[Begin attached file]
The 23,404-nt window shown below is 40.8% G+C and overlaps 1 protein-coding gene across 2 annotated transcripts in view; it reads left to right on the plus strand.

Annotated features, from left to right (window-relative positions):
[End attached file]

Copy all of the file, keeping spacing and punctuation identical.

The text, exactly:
The 23,404-nt window shown below is 40.8% G+C and overlaps 1 protein-coding gene across 2 annotated transcripts in view; it reads left to right on the plus strand.

Annotated features, from left to right (window-relative positions):